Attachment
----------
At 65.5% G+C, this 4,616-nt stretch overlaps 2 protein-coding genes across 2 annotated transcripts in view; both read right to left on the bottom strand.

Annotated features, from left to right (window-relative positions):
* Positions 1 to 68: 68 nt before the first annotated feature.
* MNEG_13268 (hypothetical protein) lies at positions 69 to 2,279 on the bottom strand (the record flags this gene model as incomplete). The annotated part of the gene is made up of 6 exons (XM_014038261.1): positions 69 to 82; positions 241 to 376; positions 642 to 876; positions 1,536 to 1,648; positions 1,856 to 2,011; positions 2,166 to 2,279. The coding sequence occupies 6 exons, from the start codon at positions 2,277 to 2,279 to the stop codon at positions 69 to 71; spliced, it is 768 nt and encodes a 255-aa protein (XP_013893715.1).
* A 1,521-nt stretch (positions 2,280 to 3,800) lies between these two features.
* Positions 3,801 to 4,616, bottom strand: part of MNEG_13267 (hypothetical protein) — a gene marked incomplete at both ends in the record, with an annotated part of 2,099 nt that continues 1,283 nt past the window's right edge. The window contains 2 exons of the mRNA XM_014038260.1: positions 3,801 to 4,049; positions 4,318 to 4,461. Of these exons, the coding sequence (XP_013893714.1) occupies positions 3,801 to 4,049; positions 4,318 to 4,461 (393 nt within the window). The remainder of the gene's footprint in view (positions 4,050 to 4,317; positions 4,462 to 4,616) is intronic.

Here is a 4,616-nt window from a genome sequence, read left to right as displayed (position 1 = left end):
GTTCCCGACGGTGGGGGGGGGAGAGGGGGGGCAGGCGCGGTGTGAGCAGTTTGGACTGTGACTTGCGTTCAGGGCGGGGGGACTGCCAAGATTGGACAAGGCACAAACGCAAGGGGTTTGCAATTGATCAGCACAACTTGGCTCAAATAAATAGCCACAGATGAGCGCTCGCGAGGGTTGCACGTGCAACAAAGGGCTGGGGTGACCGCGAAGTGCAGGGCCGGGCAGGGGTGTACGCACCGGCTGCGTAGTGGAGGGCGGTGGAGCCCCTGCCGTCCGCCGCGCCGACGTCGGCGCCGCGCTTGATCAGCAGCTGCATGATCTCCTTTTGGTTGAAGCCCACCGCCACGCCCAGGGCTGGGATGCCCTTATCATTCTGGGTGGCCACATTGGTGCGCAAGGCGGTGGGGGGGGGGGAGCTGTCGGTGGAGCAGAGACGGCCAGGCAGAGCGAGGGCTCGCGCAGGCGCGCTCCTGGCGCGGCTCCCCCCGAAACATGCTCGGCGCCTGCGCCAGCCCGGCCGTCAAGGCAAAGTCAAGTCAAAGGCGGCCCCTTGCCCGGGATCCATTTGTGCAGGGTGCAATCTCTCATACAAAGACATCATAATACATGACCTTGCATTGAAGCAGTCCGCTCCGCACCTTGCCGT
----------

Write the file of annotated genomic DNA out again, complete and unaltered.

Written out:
At 65.5% G+C, this 4,616-nt stretch overlaps 2 protein-coding genes across 2 annotated transcripts in view; both read right to left on the bottom strand.

Annotated features, from left to right (window-relative positions):
* Positions 1 to 68: 68 nt before the first annotated feature.
* MNEG_13268 (hypothetical protein) lies at positions 69 to 2,279 on the bottom strand (the record flags this gene model as incomplete). The annotated part of the gene is made up of 6 exons (XM_014038261.1): positions 69 to 82; positions 241 to 376; positions 642 to 876; positions 1,536 to 1,648; positions 1,856 to 2,011; positions 2,166 to 2,279. The coding sequence occupies 6 exons, from the start codon at positions 2,277 to 2,279 to the stop codon at positions 69 to 71; spliced, it is 768 nt and encodes a 255-aa protein (XP_013893715.1).
* A 1,521-nt stretch (positions 2,280 to 3,800) lies between these two features.
* Positions 3,801 to 4,616, bottom strand: part of MNEG_13267 (hypothetical protein) — a gene marked incomplete at both ends in the record, with an annotated part of 2,099 nt that continues 1,283 nt past the window's right edge. The window contains 2 exons of the mRNA XM_014038260.1: positions 3,801 to 4,049; positions 4,318 to 4,461. Of these exons, the coding sequence (XP_013893714.1) occupies positions 3,801 to 4,049; positions 4,318 to 4,461 (393 nt within the window). The remainder of the gene's footprint in view (positions 4,050 to 4,317; positions 4,462 to 4,616) is intronic.

Here is a 4,616-nt window from a genome sequence, read left to right as displayed (position 1 = left end):
GTTCCCGACGGTGGGGGGGGGAGAGGGGGGGCAGGCGCGGTGTGAGCAGTTTGGACTGTGACTTGCGTTCAGGGCGGGGGGACTGCCAAGATTGGACAAGGCACAAACGCAAGGGGTTTGCAATTGATCAGCACAACTTGGCTCAAATAAATAGCCACAGATGAGCGCTCGCGAGGGTTGCACGTGCAACAAAGGGCTGGGGTGACCGCGAAGTGCAGGGCCGGGCAGGGGTGTACGCACCGGCTGCGTAGTGGAGGGCGGTGGAGCCCCTGCCGTCCGCCGCGCCGACGTCGGCGCCGCGCTTGATCAGCAGCTGCATGATCTCCTTTTGGTTGAAGCCCACCGCCACGCCCAGGGCTGGGATGCCCTTATCATTCTGGGTGGCCACATTGGTGCGCAAGGCGGTGGGGGGGGGGGAGCTGTCGGTGGAGCAGAGACGGCCAGGCAGAGCGAGGGCTCGCGCAGGCGCGCTCCTGGCGCGGCTCCCCCCGAAACATGCTCGGCGCCTGCGCCAGCCCGGCCGTCAAGGCAAAGTCAAGTCAAAGGCGGCCCCTTGCCCGGGATCCATTTGTGCAGGGTGCAATCTCTCATACAAAGACATCATAATACATGACCTTGCATTGAAGCAGTCCGCTCCGCACCTTGCCGT